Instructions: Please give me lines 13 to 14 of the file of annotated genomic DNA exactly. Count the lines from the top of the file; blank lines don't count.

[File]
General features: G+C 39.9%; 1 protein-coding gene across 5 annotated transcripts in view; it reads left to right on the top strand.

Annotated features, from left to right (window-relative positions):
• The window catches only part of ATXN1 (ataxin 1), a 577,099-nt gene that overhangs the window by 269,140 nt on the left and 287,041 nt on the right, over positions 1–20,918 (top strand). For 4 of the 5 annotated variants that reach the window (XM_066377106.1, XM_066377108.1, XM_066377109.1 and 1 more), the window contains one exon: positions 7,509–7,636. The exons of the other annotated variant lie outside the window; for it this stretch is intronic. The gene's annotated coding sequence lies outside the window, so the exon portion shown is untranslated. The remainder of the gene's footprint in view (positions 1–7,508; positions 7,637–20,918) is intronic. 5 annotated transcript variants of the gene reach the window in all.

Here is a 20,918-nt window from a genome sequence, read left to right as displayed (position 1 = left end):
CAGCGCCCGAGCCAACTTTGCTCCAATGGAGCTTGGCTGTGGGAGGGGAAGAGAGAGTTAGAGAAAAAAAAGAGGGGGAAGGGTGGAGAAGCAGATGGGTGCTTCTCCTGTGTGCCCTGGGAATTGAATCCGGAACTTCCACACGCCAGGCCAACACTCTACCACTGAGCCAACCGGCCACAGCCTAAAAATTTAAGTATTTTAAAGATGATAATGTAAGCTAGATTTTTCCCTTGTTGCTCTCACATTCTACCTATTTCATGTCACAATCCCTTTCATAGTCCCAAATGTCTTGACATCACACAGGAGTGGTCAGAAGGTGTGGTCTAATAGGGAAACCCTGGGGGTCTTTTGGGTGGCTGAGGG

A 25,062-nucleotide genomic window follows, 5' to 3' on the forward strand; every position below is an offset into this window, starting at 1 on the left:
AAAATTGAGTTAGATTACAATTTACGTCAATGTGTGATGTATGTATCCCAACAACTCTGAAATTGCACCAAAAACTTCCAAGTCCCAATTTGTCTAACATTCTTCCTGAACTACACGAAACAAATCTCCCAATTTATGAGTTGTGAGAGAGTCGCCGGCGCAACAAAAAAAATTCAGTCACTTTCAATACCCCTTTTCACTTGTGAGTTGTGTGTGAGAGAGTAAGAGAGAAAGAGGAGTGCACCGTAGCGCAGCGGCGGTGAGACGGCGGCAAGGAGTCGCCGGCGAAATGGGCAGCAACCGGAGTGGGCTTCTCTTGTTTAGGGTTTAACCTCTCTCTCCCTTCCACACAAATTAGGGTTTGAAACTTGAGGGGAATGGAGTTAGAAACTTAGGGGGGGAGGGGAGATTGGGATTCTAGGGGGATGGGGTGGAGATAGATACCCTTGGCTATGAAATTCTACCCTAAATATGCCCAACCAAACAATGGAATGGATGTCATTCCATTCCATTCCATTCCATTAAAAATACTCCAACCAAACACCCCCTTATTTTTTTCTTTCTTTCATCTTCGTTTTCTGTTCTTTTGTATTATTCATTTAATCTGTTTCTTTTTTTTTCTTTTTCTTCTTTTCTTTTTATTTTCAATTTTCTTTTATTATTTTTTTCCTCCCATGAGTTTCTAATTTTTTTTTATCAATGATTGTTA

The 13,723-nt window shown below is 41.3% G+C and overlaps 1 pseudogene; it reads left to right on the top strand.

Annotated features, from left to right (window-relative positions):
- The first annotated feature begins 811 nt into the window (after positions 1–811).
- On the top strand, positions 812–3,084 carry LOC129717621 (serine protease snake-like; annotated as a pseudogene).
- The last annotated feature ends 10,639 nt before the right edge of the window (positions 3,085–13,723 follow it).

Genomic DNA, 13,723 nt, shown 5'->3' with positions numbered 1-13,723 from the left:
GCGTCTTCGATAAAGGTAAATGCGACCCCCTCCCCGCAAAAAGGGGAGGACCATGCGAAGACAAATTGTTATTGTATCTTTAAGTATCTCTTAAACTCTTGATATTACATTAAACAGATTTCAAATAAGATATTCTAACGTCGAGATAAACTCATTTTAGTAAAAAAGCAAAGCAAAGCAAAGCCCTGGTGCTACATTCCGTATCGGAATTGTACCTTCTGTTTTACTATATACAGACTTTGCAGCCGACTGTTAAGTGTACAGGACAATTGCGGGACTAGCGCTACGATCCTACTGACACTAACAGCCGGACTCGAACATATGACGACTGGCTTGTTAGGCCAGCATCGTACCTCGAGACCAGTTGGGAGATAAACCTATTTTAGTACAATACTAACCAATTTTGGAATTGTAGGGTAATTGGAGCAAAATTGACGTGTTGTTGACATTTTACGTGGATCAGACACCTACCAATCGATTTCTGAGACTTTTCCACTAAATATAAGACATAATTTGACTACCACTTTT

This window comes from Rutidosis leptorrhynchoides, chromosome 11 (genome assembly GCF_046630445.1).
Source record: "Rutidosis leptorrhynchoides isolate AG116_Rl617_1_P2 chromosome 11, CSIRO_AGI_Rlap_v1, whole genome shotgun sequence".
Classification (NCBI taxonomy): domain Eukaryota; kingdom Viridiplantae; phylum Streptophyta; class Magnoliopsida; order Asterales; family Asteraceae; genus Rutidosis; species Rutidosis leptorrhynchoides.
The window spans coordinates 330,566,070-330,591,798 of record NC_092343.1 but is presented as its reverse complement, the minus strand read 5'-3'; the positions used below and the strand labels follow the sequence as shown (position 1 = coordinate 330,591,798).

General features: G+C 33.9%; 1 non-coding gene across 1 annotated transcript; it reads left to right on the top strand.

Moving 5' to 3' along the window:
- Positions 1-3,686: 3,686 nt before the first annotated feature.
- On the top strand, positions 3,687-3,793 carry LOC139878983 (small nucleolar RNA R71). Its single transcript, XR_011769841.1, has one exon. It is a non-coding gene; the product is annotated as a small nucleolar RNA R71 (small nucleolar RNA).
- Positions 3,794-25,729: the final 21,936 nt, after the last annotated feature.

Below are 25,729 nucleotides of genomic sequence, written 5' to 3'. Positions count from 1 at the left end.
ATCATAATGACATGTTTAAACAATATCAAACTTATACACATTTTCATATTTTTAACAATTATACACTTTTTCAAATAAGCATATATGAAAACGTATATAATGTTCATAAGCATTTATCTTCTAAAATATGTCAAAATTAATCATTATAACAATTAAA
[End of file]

Genomic DNA, 13,723 nt, shown 5'->3' with positions numbered 1-13,723 from the left:
GCGTCTTCGATAAAGGTAAATGCGACCCCCTCCCCGCAAAAAGGGGAGGACCATGCGAAGACAAATTGTTATTGTATCTTTAAGTATCTCTTAAACTCTTGATATTACATTAAACAGATTTCAAATAAGATATTCTAACGTCGAGATAAACTCATTTTAGTAAAAAAGCAAAGCAAAGCAAAGCCCTGGTGCTACATTCCGTATCGGAATTGTACCTTCTGTTTTACTATATACAGACTTTGCAGCCGACTGTTAAGTGTACAGGACAATTGCGGGACTAGCGCTACGATCCTACTGACACTAACAGCCGGACTCGAACATATGACGACTGGCTTGTTAGGCCAGCATCGTACCTCGAGACCAGTTGGGAGATAAACCTATTTTAGTACAATACTAACCAATTTTGGAATTGTAGGGTAATTGGAGCAAAATTGACGTGTTGTTGACATTTTACGTGGATCAGACACCTACCAATCGATTTCTGAGACTTTTCCACTAAATATAAGACATAATTTGACTACCACTTTT